School mask mandate lifted Wednesday

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By Melanie Lekocevic

Capital Region Independent Media

The school mask mandate will be lifted beginning Wednesday. File photo

GREENVILLE — The statewide school mask mandate that has been in effect since students returned to in-person learning during the COVID-19 pandemic will be a thing of the past beginning Wednesday.

The mask issue has polarized some families in the Greenville community and led to anti-mandate protests in the district prior to the winter break. Opponents to the mandate and to how the pandemic was being handled in district schools also disrupted a board of education meeting when many parents and community members refused to don face masks, which were required at the time.

Masks were still required in schools and on school buses Monday and Tuesday, but will be optional beginning Wednesday.

“We ask parents and guardians to speak with their child(ren) about personal choice and respect for each other’s personal decisions,” District Superintendent Tammy Sutherland wrote in a letter to families Sunday after the governor’s announcement.

Masks will be optional Wednesday and the decision will be left up to individual families.

“We will not tolerate any bullying of students or staff who choose to continue to wear a mask,” Sutherland said.

The district has followed state guidelines during the pandemic, she added.

“Throughout the pandemic we have relied on guidelines set forth by the State Department of Health and State Education Department in partnership with the county Health Department,” Sutherland said in the letter.

Gov. Kathy Hochul announced at a press briefing Sunday that the statewide school mask mandate would be lifted beginning Wednesday following analysis of COVID-19 data statewide and globally, and after millions of COVID-19 test kits were handed out in schools before winter break.

The decision also came two days after the U.S. Centers for Disease Control and Prevention changed its guidelines to recommend optional masking for communities where transmission rates of the virus are low or medium.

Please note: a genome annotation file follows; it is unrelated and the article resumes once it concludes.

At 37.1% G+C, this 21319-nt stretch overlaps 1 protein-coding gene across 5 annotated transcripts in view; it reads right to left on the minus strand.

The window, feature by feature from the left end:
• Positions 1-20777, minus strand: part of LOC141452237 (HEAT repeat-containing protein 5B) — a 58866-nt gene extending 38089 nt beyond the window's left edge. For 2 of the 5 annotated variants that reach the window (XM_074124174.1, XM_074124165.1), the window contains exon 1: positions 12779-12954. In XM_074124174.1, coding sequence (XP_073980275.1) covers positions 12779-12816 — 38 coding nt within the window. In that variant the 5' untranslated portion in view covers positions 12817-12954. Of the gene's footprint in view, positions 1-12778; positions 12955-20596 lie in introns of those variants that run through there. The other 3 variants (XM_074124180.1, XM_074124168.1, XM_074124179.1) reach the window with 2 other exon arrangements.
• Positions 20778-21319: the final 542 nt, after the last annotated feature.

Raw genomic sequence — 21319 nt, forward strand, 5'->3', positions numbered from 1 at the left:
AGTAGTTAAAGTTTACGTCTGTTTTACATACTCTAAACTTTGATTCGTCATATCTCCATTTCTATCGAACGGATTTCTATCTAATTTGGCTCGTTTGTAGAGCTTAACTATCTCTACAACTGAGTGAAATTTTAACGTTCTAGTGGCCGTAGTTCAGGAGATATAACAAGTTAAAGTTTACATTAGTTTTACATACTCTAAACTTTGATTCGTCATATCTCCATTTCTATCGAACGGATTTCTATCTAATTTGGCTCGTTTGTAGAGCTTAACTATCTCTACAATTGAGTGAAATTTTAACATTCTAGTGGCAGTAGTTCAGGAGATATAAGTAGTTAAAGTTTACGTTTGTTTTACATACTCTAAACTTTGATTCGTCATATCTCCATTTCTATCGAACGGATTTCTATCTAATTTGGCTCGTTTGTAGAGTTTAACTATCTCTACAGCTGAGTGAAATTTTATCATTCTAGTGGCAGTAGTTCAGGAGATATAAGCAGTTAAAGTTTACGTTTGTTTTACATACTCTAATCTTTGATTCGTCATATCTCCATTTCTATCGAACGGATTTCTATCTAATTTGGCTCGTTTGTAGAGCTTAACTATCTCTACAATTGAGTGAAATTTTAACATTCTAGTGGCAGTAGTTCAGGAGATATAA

Tricia Surrano, a parent in the Greenville district, was an avid opponent to the mask mandate in schools and said she was relieved over the state decision.

“New York has been following the science since before COVID was declared a pandemic,” Surrano said. “After the CDC changed its masking recommendations, any conclusion other than optional masking would have revealed a political agenda, so I am not surprised with Gov. Hochul’s announcement. I am ready for our district to focus its energy on the healing of our student community. I am excited for effective communication and education, without masking, for our children. I am also grateful to GCS (Greenville Central Schools) for giving parents the option.”

Assemblyman Chris Tague, R-102, has been a staunch opponent of COVID-19 mandates and said he was happy with the decision, but wants to take things a step further.

Tague introduced legislation in the state Assembly that would prohibit state agencies from mandating the masking of healthy, asymptomatic children in schools, day care facilities and other public settings, he said.

“While this announcement is one that should have been made months ago, I am relieved the day has finally come for students and teachers to see each other’s smiles once again,” Tague said of the mandate. “However, even with this mandate lifted for the moment, I will continue to advocate for the passage of my bill prohibiting the masking of healthy children by state agencies. The only people who should be making personal health decisions for a child are their parents or guardians, and by passing my bill we’ll ensure the governor is never able to mask our kids for months at a time on a whim ever again.”

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